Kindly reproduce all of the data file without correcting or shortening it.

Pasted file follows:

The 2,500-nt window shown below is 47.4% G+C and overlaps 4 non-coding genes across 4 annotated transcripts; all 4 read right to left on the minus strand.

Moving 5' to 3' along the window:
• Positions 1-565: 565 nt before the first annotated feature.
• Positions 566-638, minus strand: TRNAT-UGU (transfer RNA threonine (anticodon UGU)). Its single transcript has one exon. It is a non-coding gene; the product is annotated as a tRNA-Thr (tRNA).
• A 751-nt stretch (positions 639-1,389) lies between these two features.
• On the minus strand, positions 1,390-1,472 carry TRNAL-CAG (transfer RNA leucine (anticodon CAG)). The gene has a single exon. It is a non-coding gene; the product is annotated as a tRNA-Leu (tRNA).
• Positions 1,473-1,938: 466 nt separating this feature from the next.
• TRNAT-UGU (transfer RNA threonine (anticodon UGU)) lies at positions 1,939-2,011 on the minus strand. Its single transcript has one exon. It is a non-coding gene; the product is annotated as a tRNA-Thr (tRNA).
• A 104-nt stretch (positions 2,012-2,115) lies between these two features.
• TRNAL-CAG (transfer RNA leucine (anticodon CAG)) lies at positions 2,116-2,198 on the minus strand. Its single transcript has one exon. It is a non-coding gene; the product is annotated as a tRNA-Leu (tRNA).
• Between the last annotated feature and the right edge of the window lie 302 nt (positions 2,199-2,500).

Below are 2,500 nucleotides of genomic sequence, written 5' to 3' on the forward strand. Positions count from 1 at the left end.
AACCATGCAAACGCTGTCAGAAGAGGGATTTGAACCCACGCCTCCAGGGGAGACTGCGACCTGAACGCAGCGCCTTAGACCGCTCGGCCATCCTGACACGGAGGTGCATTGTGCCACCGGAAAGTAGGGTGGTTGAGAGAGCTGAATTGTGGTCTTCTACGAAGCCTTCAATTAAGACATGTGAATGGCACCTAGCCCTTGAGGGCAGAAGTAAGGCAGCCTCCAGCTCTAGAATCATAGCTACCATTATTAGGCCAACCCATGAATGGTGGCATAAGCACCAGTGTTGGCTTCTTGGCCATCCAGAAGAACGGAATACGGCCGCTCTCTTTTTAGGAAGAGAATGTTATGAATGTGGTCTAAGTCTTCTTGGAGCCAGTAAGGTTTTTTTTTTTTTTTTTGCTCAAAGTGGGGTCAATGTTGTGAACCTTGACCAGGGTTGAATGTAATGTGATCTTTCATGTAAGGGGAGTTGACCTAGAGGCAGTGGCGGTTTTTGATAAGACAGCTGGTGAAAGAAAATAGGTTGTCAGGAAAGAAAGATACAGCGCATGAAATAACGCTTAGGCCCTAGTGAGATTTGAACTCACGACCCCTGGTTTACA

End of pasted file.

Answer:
The 2,500-nt window shown below is 47.4% G+C and overlaps 4 non-coding genes across 4 annotated transcripts; all 4 read right to left on the minus strand.

Moving 5' to 3' along the window:
• Positions 1-565: 565 nt before the first annotated feature.
• Positions 566-638, minus strand: TRNAT-UGU (transfer RNA threonine (anticodon UGU)). Its single transcript has one exon. It is a non-coding gene; the product is annotated as a tRNA-Thr (tRNA).
• A 751-nt stretch (positions 639-1,389) lies between these two features.
• On the minus strand, positions 1,390-1,472 carry TRNAL-CAG (transfer RNA leucine (anticodon CAG)). The gene has a single exon. It is a non-coding gene; the product is annotated as a tRNA-Leu (tRNA).
• Positions 1,473-1,938: 466 nt separating this feature from the next.
• TRNAT-UGU (transfer RNA threonine (anticodon UGU)) lies at positions 1,939-2,011 on the minus strand. Its single transcript has one exon. It is a non-coding gene; the product is annotated as a tRNA-Thr (tRNA).
• A 104-nt stretch (positions 2,012-2,115) lies between these two features.
• TRNAL-CAG (transfer RNA leucine (anticodon CAG)) lies at positions 2,116-2,198 on the minus strand. Its single transcript has one exon. It is a non-coding gene; the product is annotated as a tRNA-Leu (tRNA).
• Between the last annotated feature and the right edge of the window lie 302 nt (positions 2,199-2,500).

Below are 2,500 nucleotides of genomic sequence, written 5' to 3' on the forward strand. Positions count from 1 at the left end.
AACCATGCAAACGCTGTCAGAAGAGGGATTTGAACCCACGCCTCCAGGGGAGACTGCGACCTGAACGCAGCGCCTTAGACCGCTCGGCCATCCTGACACGGAGGTGCATTGTGCCACCGGAAAGTAGGGTGGTTGAGAGAGCTGAATTGTGGTCTTCTACGAAGCCTTCAATTAAGACATGTGAATGGCACCTAGCCCTTGAGGGCAGAAGTAAGGCAGCCTCCAGCTCTAGAATCATAGCTACCATTATTAGGCCAACCCATGAATGGTGGCATAAGCACCAGTGTTGGCTTCTTGGCCATCCAGAAGAACGGAATACGGCCGCTCTCTTTTTAGGAAGAGAATGTTATGAATGTGGTCTAAGTCTTCTTGGAGCCAGTAAGGTTTTTTTTTTTTTTTTTGCTCAAAGTGGGGTCAATGTTGTGAACCTTGACCAGGGTTGAATGTAATGTGATCTTTCATGTAAGGGGAGTTGACCTAGAGGCAGTGGCGGTTTTTGATAAGACAGCTGGTGAAAGAAAATAGGTTGTCAGGAAAGAAAGATACAGCGCATGAAATAACGCTTAGGCCCTAGTGAGATTTGAACTCACGACCCCTGGTTTACA